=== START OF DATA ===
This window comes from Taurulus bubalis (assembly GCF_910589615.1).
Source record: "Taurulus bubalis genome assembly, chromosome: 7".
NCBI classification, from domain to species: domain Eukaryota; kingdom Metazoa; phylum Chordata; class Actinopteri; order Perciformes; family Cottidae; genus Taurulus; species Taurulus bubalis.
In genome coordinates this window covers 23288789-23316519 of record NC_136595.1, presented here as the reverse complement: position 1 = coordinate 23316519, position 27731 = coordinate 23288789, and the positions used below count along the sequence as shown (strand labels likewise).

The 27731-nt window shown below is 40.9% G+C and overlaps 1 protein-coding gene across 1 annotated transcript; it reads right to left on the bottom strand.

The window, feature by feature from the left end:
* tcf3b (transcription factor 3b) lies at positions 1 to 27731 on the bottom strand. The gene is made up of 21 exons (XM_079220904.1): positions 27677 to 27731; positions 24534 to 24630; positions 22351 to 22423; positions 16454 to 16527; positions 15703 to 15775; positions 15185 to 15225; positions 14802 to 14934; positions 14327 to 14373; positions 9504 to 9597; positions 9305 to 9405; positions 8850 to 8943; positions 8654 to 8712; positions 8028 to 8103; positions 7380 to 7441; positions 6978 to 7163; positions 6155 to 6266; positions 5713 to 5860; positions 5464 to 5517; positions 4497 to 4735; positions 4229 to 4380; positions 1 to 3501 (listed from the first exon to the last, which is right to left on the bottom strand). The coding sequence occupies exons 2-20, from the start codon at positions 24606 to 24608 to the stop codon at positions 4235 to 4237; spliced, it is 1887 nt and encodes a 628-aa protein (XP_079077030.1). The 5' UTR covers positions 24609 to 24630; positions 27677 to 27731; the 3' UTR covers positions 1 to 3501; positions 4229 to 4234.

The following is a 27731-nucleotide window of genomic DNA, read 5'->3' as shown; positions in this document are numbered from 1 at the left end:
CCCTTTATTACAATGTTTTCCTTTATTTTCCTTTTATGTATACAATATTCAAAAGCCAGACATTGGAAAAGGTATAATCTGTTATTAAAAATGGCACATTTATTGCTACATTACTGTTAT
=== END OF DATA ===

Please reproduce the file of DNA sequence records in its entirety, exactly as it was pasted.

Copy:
This window comes from Taurulus bubalis (assembly GCF_910589615.1).
Source record: "Taurulus bubalis genome assembly, chromosome: 7".
NCBI classification, from domain to species: domain Eukaryota; kingdom Metazoa; phylum Chordata; class Actinopteri; order Perciformes; family Cottidae; genus Taurulus; species Taurulus bubalis.
In genome coordinates this window covers 23288789-23316519 of record NC_136595.1, presented here as the reverse complement: position 1 = coordinate 23316519, position 27731 = coordinate 23288789, and the positions used below count along the sequence as shown (strand labels likewise).

The 27731-nt window shown below is 40.9% G+C and overlaps 1 protein-coding gene across 1 annotated transcript; it reads right to left on the bottom strand.

The window, feature by feature from the left end:
* tcf3b (transcription factor 3b) lies at positions 1 to 27731 on the bottom strand. The gene is made up of 21 exons (XM_079220904.1): positions 27677 to 27731; positions 24534 to 24630; positions 22351 to 22423; positions 16454 to 16527; positions 15703 to 15775; positions 15185 to 15225; positions 14802 to 14934; positions 14327 to 14373; positions 9504 to 9597; positions 9305 to 9405; positions 8850 to 8943; positions 8654 to 8712; positions 8028 to 8103; positions 7380 to 7441; positions 6978 to 7163; positions 6155 to 6266; positions 5713 to 5860; positions 5464 to 5517; positions 4497 to 4735; positions 4229 to 4380; positions 1 to 3501 (listed from the first exon to the last, which is right to left on the bottom strand). The coding sequence occupies exons 2-20, from the start codon at positions 24606 to 24608 to the stop codon at positions 4235 to 4237; spliced, it is 1887 nt and encodes a 628-aa protein (XP_079077030.1). The 5' UTR covers positions 24609 to 24630; positions 27677 to 27731; the 3' UTR covers positions 1 to 3501; positions 4229 to 4234.

The following is a 27731-nucleotide window of genomic DNA, read 5'->3' as shown; positions in this document are numbered from 1 at the left end:
CCCTTTATTACAATGTTTTCCTTTATTTTCCTTTTATGTATACAATATTCAAAAGCCAGACATTGGAAAAGGTATAATCTGTTATTAAAAATGGCACATTTATTGCTACATTACTGTTAT